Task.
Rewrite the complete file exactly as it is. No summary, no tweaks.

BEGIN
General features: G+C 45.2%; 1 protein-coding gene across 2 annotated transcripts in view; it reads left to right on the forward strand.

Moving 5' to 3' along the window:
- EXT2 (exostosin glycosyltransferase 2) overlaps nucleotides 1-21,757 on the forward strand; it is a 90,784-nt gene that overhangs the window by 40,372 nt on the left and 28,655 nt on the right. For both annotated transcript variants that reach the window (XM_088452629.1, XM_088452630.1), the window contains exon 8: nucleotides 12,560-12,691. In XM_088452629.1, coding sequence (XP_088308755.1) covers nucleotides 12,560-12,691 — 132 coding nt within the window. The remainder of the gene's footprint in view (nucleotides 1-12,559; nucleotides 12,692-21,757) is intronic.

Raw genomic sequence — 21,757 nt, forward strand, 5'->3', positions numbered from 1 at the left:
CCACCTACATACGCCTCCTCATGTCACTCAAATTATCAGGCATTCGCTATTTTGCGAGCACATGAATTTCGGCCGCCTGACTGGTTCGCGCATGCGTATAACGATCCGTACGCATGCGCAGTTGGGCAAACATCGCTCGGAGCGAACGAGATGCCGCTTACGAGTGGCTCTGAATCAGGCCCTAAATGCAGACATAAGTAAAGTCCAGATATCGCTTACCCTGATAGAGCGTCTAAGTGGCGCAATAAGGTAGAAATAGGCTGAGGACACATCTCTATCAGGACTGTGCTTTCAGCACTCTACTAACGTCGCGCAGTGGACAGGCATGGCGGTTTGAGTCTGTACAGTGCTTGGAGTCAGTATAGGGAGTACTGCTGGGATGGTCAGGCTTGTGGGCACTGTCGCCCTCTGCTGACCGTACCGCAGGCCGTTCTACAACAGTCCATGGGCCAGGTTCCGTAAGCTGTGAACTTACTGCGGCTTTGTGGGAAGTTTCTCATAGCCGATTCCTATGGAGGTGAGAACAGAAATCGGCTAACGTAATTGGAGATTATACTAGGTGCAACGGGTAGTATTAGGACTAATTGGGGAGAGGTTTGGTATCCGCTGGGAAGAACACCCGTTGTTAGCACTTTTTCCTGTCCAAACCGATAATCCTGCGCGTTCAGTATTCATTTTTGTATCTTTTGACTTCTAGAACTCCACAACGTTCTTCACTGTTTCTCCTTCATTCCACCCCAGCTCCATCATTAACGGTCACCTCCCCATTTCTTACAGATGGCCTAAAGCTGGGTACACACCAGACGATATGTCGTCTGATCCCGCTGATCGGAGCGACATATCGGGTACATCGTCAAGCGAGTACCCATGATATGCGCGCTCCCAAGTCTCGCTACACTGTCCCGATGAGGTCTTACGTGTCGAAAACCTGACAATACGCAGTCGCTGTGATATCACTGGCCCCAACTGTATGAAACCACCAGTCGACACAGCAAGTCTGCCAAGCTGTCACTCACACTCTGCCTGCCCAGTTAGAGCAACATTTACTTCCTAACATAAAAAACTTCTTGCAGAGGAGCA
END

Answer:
General features: G+C 45.2%; 1 protein-coding gene across 2 annotated transcripts in view; it reads left to right on the forward strand.

Moving 5' to 3' along the window:
- EXT2 (exostosin glycosyltransferase 2) overlaps nucleotides 1-21,757 on the forward strand; it is a 90,784-nt gene that overhangs the window by 40,372 nt on the left and 28,655 nt on the right. For both annotated transcript variants that reach the window (XM_088452629.1, XM_088452630.1), the window contains exon 8: nucleotides 12,560-12,691. In XM_088452629.1, coding sequence (XP_088308755.1) covers nucleotides 12,560-12,691 — 132 coding nt within the window. The remainder of the gene's footprint in view (nucleotides 1-12,559; nucleotides 12,692-21,757) is intronic.

Raw genomic sequence — 21,757 nt, forward strand, 5'->3', positions numbered from 1 at the left:
CCACCTACATACGCCTCCTCATGTCACTCAAATTATCAGGCATTCGCTATTTTGCGAGCACATGAATTTCGGCCGCCTGACTGGTTCGCGCATGCGTATAACGATCCGTACGCATGCGCAGTTGGGCAAACATCGCTCGGAGCGAACGAGATGCCGCTTACGAGTGGCTCTGAATCAGGCCCTAAATGCAGACATAAGTAAAGTCCAGATATCGCTTACCCTGATAGAGCGTCTAAGTGGCGCAATAAGGTAGAAATAGGCTGAGGACACATCTCTATCAGGACTGTGCTTTCAGCACTCTACTAACGTCGCGCAGTGGACAGGCATGGCGGTTTGAGTCTGTACAGTGCTTGGAGTCAGTATAGGGAGTACTGCTGGGATGGTCAGGCTTGTGGGCACTGTCGCCCTCTGCTGACCGTACCGCAGGCCGTTCTACAACAGTCCATGGGCCAGGTTCCGTAAGCTGTGAACTTACTGCGGCTTTGTGGGAAGTTTCTCATAGCCGATTCCTATGGAGGTGAGAACAGAAATCGGCTAACGTAATTGGAGATTATACTAGGTGCAACGGGTAGTATTAGGACTAATTGGGGAGAGGTTTGGTATCCGCTGGGAAGAACACCCGTTGTTAGCACTTTTTCCTGTCCAAACCGATAATCCTGCGCGTTCAGTATTCATTTTTGTATCTTTTGACTTCTAGAACTCCACAACGTTCTTCACTGTTTCTCCTTCATTCCACCCCAGCTCCATCATTAACGGTCACCTCCCCATTTCTTACAGATGGCCTAAAGCTGGGTACACACCAGACGATATGTCGTCTGATCCCGCTGATCGGAGCGACATATCGGGTACATCGTCAAGCGAGTACCCATGATATGCGCGCTCCCAAGTCTCGCTACACTGTCCCGATGAGGTCTTACGTGTCGAAAACCTGACAATACGCAGTCGCTGTGATATCACTGGCCCCAACTGTATGAAACCACCAGTCGACACAGCAAGTCTGCCAAGCTGTCACTCACACTCTGCCTGCCCAGTTAGAGCAACATTTACTTCCTAACATAAAAAACTTCTTGCAGAGGAGCA